November 9, 2006
How I learned to stop worrying and love Creative Commons
Below the fold is a re-written version of part of a talk on 'Blogging with pictures' that I gave at the Digital Citizens Indaba in Grahamstown, South Africa last month. It is the part that focuses on the strange things that start happening when you add a Creative Commons license to your work.
This really is the last word on the Indaba, promise.
How I learned to stop worrying and love Creative Commons
This is how it used to be. I took photos of things that happened in Ethiopia. I sold the best ones where I could and posted the rest on Flickr for the folks to see back home.
Then two things happened – one huge and historic, the other small and not so historic.
The big event was the violence that followed Ethiopia's national elections in May last year.
Just to recap, opposition parties made huge gains in the elections – the third held since the country's murderous Derg regime was overthrown in 1991. The opposition Coalition for Unity and Democracy (CUD) won almost all of the national and city administration seats in the capital Addis Ababa and lots of constituencies outside. When all the results were finally counted, however, it emerged that the incumbent Ethiopian People's Revolutionary Democratic Front (EPRDF) had held on to power across the country as a whole. Many opposition leaders and supporters felt cheated. There were three days of protests in June, and another period of unrest in November. On both occasions, events climaxed in bloody confrontations between protesters, armed federal police and special forces. At the end of it just short of 200 people – most of them young men – were dead.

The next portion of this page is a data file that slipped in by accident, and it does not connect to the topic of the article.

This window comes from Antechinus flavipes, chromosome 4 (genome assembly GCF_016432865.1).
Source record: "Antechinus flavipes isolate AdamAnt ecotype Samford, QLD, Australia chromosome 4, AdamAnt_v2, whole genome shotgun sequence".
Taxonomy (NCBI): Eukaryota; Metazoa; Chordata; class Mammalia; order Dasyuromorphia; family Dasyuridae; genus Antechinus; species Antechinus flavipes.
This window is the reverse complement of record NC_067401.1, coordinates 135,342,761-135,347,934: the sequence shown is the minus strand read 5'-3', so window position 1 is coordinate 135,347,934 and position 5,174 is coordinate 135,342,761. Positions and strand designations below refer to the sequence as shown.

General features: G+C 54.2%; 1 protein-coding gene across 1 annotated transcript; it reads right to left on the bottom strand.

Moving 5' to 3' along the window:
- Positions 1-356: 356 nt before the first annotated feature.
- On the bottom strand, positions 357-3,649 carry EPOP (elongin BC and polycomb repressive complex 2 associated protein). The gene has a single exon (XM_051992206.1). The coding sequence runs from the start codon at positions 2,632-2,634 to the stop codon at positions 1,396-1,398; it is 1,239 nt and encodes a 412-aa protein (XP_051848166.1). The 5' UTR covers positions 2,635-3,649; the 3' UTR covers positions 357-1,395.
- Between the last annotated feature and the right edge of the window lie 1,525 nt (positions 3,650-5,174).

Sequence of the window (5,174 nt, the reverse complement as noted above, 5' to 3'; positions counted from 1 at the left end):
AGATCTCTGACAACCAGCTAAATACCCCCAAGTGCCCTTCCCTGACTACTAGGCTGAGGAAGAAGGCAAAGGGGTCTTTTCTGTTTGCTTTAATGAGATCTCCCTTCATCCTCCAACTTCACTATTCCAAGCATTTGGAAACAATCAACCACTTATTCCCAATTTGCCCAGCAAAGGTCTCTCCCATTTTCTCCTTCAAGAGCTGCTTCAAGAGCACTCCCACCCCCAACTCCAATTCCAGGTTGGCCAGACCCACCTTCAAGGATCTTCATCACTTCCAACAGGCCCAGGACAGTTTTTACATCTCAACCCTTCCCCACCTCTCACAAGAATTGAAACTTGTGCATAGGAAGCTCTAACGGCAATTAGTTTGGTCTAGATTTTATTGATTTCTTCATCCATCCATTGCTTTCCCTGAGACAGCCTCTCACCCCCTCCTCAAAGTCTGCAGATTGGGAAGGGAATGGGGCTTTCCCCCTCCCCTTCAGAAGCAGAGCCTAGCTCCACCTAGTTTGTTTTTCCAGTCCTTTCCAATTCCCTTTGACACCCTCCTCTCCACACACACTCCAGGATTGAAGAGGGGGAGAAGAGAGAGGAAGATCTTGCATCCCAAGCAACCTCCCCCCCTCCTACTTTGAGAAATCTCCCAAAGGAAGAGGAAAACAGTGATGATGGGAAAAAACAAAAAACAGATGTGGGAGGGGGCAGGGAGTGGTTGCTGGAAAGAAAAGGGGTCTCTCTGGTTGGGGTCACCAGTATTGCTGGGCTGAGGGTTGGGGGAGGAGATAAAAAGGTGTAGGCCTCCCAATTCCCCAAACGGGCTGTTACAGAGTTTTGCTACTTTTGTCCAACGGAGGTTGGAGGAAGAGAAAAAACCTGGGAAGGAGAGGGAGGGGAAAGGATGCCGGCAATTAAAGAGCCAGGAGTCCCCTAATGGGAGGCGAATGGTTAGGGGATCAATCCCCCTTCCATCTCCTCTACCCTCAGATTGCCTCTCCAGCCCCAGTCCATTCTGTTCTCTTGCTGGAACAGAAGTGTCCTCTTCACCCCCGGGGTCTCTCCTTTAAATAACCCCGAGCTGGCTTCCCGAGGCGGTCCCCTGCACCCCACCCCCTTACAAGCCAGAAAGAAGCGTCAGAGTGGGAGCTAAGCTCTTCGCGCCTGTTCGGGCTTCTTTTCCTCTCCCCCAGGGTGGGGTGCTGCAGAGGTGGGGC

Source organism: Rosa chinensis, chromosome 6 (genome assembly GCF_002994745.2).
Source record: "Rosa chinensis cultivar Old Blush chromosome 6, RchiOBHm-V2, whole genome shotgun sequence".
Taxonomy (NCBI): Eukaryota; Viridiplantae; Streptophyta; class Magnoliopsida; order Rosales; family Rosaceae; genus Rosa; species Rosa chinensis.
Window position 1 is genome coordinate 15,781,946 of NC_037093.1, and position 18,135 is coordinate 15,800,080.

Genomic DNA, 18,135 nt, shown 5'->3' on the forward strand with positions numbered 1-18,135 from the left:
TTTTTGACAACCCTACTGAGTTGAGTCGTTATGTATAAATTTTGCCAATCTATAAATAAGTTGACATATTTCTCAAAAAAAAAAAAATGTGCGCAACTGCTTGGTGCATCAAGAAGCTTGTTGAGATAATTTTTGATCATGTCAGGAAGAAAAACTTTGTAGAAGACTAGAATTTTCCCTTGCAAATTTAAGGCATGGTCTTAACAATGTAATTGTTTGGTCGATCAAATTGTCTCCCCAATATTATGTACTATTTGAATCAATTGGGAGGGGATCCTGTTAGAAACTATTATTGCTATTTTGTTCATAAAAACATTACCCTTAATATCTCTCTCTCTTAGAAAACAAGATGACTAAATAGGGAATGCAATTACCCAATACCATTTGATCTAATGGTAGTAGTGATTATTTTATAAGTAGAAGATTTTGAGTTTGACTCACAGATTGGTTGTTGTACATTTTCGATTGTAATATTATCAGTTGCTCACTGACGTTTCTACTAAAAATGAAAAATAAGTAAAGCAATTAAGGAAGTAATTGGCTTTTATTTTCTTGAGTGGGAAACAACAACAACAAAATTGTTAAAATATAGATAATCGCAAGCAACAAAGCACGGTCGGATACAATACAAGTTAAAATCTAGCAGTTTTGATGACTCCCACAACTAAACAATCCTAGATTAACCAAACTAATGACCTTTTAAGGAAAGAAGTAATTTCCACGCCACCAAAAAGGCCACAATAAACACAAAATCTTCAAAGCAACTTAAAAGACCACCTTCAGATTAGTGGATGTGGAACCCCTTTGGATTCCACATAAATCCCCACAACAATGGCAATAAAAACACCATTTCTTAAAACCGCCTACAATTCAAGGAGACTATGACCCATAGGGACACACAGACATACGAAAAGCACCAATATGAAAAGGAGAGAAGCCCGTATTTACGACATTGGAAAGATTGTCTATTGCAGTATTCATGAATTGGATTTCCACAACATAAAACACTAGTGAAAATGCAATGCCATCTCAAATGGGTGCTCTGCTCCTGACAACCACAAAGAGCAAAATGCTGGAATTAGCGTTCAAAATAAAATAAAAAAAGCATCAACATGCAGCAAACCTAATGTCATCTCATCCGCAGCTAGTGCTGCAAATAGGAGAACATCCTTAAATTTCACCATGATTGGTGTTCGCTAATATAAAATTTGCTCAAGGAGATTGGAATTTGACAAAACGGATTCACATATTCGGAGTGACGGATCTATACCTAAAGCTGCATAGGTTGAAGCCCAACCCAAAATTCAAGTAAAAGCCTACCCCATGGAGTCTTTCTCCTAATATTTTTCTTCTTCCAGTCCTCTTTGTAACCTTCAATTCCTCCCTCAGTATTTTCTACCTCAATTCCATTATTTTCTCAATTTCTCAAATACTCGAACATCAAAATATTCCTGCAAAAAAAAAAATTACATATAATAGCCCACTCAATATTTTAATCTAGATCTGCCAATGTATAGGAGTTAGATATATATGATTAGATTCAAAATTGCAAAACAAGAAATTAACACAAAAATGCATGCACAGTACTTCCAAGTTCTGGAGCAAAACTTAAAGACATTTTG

The second, much smaller event was a passing comment from Ethan Zuckerman of GlobalVoices and ... My Heart's In Accra. It was a long story, but it ended with him suggesting that I should consider using a Creative Commons license. Again, without thinking too much about it, I made the necessary quick changes to the blog and my Flickr page.
[Creative Commons is a non-profit organization that has released a series of copyright licenses that allow you to say how you want your work – your articles, photos, music and so on - to be used by other people. Mine is a fairly typical one that allows anyone to re-use anything – as long as they credit me and don't change the original material or make any money out of it.]
The days after the June protests, the Reuters pictures made it into some papers in the UK, Europe and the US. They were also all over the local press who had ripped everything off the news feed on Yahoo! – a fairly common practice that every journalist living here gets used to.
After that, they sank down the list on Yahoo News and disappeared. News photographs hardly ever outlive the stories they are attached to. The world's attention had moved on so that was that.
A few days later it became apparent that the photos were attracting pretty heavy traffic on Flickr. Up to then, the most I had had were a couple of hundred viewers in total for each photo. But the protest photos were getting many hundreds of visitors a day.